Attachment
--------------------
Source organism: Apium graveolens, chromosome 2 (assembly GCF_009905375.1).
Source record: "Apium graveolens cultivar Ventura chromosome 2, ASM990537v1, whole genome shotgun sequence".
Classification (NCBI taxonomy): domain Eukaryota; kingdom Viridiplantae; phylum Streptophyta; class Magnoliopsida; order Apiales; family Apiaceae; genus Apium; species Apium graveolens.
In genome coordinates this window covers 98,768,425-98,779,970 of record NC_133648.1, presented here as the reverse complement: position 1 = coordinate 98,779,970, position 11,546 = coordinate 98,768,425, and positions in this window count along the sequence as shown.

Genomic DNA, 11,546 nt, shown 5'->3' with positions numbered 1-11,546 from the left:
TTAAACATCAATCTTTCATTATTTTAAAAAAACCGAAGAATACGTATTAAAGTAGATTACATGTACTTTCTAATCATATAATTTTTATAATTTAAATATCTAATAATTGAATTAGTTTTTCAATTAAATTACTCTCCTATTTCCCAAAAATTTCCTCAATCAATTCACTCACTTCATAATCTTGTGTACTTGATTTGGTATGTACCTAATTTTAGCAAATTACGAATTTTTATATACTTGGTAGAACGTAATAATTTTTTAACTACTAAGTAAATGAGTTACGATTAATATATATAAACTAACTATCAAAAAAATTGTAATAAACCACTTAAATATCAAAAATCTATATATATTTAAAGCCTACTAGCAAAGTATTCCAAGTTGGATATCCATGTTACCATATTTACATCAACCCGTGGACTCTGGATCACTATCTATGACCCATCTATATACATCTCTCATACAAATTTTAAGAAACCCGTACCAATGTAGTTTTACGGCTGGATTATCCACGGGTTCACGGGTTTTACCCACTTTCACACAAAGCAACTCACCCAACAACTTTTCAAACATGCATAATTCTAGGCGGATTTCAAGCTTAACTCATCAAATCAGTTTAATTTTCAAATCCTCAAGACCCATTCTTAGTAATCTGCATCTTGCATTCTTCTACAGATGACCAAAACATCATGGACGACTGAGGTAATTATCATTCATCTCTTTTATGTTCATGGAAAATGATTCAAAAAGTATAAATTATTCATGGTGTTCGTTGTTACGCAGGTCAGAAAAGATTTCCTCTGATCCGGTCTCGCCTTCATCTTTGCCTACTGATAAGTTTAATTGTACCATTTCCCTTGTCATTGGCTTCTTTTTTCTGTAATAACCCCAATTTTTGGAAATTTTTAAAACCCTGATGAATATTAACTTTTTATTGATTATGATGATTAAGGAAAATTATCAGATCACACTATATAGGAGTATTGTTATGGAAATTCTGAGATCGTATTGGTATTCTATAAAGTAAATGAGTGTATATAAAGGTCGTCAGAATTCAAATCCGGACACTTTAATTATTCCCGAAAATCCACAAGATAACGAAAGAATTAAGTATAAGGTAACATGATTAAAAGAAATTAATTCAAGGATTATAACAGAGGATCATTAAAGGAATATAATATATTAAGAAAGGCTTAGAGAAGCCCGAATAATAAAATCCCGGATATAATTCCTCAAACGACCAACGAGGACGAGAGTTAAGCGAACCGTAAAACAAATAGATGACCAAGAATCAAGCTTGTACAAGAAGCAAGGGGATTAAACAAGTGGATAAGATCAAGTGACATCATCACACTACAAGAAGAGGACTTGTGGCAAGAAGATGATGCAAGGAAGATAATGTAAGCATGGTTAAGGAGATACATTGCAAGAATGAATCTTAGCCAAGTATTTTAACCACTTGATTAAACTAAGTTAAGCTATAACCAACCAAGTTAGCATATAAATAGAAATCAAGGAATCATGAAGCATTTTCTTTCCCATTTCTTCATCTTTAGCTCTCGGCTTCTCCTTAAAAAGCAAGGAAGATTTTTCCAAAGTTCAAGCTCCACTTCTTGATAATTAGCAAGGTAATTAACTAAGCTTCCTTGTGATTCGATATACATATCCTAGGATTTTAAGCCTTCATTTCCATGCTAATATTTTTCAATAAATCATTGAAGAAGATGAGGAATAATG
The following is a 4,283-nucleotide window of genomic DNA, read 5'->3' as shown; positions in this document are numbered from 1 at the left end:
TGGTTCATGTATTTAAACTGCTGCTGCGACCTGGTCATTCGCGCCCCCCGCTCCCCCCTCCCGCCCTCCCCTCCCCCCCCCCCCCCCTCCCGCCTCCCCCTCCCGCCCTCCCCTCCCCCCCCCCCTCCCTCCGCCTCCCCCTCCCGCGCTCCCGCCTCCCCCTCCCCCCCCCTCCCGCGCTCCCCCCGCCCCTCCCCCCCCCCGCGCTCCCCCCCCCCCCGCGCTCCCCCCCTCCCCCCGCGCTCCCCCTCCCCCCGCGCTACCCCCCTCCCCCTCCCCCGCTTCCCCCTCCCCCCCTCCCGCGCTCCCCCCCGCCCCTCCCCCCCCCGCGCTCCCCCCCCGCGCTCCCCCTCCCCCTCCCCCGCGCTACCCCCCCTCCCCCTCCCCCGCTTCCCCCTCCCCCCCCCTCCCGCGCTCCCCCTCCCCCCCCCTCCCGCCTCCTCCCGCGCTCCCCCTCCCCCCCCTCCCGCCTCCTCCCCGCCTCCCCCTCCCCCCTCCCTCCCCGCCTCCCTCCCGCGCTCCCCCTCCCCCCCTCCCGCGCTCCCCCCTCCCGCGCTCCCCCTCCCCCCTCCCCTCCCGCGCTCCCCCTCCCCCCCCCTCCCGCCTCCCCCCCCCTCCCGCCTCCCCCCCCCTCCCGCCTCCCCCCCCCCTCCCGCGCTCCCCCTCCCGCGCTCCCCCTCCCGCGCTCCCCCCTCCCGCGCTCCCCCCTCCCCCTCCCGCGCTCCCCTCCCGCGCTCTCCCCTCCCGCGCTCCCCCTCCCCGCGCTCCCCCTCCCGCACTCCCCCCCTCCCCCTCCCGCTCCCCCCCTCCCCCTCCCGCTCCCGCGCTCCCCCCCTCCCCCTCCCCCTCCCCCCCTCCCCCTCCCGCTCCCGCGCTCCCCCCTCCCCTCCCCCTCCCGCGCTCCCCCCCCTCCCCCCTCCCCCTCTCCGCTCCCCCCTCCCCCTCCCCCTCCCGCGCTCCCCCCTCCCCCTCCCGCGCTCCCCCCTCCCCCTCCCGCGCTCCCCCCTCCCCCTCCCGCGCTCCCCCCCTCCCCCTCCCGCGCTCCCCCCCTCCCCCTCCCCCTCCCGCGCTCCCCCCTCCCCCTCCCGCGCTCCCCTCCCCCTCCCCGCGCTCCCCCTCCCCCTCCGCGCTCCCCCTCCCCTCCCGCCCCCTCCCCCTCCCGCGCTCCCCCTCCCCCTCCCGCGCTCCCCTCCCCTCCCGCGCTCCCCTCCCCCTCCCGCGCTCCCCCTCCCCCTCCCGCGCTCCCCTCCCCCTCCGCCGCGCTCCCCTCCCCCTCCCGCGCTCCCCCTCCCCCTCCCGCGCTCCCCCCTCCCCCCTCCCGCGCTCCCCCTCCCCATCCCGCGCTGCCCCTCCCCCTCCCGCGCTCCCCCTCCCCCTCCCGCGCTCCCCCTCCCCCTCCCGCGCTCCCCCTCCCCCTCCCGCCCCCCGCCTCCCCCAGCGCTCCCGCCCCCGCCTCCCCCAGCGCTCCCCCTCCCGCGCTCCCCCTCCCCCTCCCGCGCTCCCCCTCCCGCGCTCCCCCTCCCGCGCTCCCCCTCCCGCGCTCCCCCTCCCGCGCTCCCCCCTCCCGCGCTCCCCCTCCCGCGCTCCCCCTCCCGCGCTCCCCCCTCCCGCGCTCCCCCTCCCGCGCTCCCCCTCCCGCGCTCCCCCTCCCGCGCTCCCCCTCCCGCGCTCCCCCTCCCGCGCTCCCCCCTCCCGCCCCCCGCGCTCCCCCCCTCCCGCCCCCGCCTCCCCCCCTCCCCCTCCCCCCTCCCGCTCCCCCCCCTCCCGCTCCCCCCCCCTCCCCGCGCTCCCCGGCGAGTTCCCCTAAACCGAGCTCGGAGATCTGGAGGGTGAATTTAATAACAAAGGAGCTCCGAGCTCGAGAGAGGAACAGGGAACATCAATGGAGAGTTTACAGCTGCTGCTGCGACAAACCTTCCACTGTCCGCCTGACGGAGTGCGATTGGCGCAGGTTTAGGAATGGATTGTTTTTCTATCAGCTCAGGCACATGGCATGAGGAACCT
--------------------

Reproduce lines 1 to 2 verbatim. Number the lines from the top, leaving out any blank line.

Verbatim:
Source organism: Apium graveolens, chromosome 2 (assembly GCF_009905375.1).
Source record: "Apium graveolens cultivar Ventura chromosome 2, ASM990537v1, whole genome shotgun sequence".